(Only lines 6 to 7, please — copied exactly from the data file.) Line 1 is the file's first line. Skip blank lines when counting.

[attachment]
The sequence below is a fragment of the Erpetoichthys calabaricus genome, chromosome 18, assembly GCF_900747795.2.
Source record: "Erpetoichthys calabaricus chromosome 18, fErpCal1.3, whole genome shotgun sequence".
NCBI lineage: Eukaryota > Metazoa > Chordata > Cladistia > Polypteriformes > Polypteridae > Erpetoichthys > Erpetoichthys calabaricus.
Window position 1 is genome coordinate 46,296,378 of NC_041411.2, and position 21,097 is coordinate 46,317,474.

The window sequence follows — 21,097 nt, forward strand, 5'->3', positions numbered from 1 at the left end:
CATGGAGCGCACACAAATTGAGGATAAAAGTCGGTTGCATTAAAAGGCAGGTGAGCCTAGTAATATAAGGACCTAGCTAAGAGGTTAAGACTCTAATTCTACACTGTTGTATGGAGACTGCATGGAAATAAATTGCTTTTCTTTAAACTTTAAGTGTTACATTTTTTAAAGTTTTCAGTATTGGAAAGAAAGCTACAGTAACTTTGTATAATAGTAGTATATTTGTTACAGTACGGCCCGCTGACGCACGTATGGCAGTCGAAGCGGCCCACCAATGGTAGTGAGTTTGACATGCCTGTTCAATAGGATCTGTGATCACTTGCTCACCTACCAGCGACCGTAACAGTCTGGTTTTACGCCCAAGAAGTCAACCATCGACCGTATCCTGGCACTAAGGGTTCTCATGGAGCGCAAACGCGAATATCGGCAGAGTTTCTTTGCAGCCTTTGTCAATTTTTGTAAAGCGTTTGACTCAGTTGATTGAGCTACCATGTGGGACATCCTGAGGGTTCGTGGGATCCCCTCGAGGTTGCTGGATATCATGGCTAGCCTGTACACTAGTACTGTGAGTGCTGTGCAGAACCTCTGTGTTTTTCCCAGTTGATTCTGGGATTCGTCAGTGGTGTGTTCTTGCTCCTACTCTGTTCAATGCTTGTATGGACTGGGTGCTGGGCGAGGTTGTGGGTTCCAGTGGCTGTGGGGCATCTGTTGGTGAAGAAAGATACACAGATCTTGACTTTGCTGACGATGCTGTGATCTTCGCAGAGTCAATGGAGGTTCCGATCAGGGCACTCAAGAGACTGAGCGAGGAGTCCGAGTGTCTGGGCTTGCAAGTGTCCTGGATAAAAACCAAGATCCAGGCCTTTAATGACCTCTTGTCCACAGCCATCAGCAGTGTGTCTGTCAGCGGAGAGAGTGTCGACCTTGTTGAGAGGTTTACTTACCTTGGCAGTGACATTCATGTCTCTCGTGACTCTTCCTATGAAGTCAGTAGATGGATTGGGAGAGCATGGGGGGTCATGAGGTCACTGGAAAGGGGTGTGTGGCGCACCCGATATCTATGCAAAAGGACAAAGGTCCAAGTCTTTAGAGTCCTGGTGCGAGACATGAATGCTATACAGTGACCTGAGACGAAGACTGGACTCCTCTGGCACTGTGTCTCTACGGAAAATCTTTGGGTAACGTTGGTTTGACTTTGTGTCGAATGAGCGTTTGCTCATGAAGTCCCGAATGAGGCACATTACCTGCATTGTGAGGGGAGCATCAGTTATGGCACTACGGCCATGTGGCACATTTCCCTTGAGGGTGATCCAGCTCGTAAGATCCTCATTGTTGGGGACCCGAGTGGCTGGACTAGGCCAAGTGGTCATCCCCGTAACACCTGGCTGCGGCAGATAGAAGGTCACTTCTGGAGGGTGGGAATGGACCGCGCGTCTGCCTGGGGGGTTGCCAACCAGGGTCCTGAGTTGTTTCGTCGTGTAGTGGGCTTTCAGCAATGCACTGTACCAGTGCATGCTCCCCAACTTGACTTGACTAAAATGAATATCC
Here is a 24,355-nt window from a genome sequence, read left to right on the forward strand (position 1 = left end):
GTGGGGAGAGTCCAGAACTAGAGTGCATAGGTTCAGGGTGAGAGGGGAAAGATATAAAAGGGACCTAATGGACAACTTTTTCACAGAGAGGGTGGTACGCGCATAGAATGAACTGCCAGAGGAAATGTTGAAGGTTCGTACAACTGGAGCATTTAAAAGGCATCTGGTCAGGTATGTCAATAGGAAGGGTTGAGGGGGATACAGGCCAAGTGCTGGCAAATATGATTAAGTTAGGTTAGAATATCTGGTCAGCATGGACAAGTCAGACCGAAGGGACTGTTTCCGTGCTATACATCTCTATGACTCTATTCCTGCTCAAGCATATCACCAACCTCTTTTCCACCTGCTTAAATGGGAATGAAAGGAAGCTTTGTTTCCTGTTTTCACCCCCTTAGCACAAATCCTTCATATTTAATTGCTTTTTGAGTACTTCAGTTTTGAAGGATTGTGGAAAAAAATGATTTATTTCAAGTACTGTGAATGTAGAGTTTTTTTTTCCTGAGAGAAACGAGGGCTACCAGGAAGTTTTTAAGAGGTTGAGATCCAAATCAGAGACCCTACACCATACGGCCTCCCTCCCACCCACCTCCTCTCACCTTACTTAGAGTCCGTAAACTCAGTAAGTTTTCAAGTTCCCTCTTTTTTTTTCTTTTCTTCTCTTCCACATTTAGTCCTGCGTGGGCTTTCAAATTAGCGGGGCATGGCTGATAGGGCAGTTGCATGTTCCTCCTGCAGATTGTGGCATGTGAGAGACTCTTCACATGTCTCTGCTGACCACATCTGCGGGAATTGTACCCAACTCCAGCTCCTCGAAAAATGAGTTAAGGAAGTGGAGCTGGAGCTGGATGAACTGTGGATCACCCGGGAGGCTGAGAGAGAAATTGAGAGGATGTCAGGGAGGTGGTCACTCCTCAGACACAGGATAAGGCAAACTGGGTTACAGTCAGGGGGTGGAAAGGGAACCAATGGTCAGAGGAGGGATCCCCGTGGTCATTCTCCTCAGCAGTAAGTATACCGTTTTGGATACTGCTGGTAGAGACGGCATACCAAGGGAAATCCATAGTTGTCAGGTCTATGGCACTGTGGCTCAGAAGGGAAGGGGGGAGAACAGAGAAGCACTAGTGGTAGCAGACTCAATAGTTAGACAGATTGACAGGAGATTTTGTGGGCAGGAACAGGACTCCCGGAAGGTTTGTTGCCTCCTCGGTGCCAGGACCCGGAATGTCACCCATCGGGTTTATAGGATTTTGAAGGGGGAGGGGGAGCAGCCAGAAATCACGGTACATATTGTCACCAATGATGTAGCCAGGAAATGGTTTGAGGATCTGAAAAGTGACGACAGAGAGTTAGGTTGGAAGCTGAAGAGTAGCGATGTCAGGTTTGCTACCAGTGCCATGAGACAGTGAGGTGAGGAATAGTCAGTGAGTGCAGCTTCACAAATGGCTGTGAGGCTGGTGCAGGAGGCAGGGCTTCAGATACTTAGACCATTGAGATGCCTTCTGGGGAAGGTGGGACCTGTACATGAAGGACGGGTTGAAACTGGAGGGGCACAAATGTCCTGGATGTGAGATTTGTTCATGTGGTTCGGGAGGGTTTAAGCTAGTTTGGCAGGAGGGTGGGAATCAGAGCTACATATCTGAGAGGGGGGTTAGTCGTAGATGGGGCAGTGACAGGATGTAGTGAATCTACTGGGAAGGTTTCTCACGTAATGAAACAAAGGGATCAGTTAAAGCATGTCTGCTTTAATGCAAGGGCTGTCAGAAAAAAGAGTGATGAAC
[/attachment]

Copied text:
CATGGAGCGCACACAAATTGAGGATAAAAGTCGGTTGCATTAAAAGGCAGGTGAGCCTAGTAATATAAGGACCTAGCTAAGAGGTTAAGACTCTAATTCTACACTGTTGTATGGAGACTGCATGGAAATAAATTGCTTTTCTTTAAACTTTAAGTGTTACATTTTTTAAAGTTTTCAGTATTGGAAAGAAAGCTACAGTAACTTTGTATAATAGTAGTATATTTGTTACAGTACGGCCCGCTGACGCACGTATGGCAGTCGAAGCGGCCCACCAATGGTAGTGAGTTTGACATGCCTGTTCAATAGGATCTGTGATCACTTGCTCACCTACCAGCGACCGTAACAGTCTGGTTTTACGCCCAAGAAGTCAACCATCGACCGTATCCTGGCACTAAGGGTTCTCATGGAGCGCAAACGCGAATATCGGCAGAGTTTCTTTGCAGCCTTTGTCAATTTTTGTAAAGCGTTTGACTCAGTTGATTGAGCTACCATGTGGGACATCCTGAGGGTTCGTGGGATCCCCTCGAGGTTGCTGGATATCATGGCTAGCCTGTACACTAGTACTGTGAGTGCTGTGCAGAACCTCTGTGTTTTTCCCAGTTGATTCTGGGATTCGTCAGTGGTGTGTTCTTGCTCCTACTCTGTTCAATGCTTGTATGGACTGGGTGCTGGGCGAGGTTGTGGGTTCCAGTGGCTGTGGGGCATCTGTTGGTGAAGAAAGATACACAGATCTTGACTTTGCTGACGATGCTGTGATCTTCGCAGAGTCAATGGAGGTTCCGATCAGGGCACTCAAGAGACTGAGCGAGGAGTCCGAGTGTCTGGGCTTGCAAGTGTCCTGGATAAAAACCAAGATCCAGGCCTTTAATGACCTCTTGTCCACAGCCATCAGCAGTGTGTCTGTCAGCGGAGAGAGTGTCGACCTTGTTGAGAGGTTTACTTACCTTGGCAGTGACATTCATGTCTCTCGTGACTCTTCCTATGAAGTCAGTAGATGGATTGGGAGAGCATGGGGGGTCATGAGGTCACTGGAAAGGGGTGTGTGGCGCACCCGATATCTATGCAAAAGGACAAAGGTCCAAGTCTTTAGAGTCCTGGTGCGAGACATGAATGCTATACAGTGACCTGAGACGAAGACTGGACTCCTCTGGCACTGTGTCTCTACGGAAAATCTTTGGGTAACGTTGGTTTGACTTTGTGTCGAATGAGCGTTTGCTCATGAAGTCCCGAATGAGGCACATTACCTGCATTGTGAGGGGAGCATCAGTTATGGCACTACGGCCATGTGGCACATTTCCCTTGAGGGTGATCCAGCTCGTAAGATCCTCATTGTTGGGGACCCGAGTGGCTGGACTAGGCCAAGTGGTCATCCCCGTAACACCTGGCTGCGGCAGATAGAAGGTCACTTCTGGAGGGTGGGAATGGACCGCGCGTCTGCCTGGGGGGTTGCCAACCAGGGTCCTGAGTTGTTTCGTCGTGTAGTGGGCTTTCAGCAATGCACTGTACCAGTGCATGCTCCCCAACTTGACTTGACTAAAATGAATATCC
Here is a 24,355-nt window from a genome sequence, read left to right on the forward strand (position 1 = left end):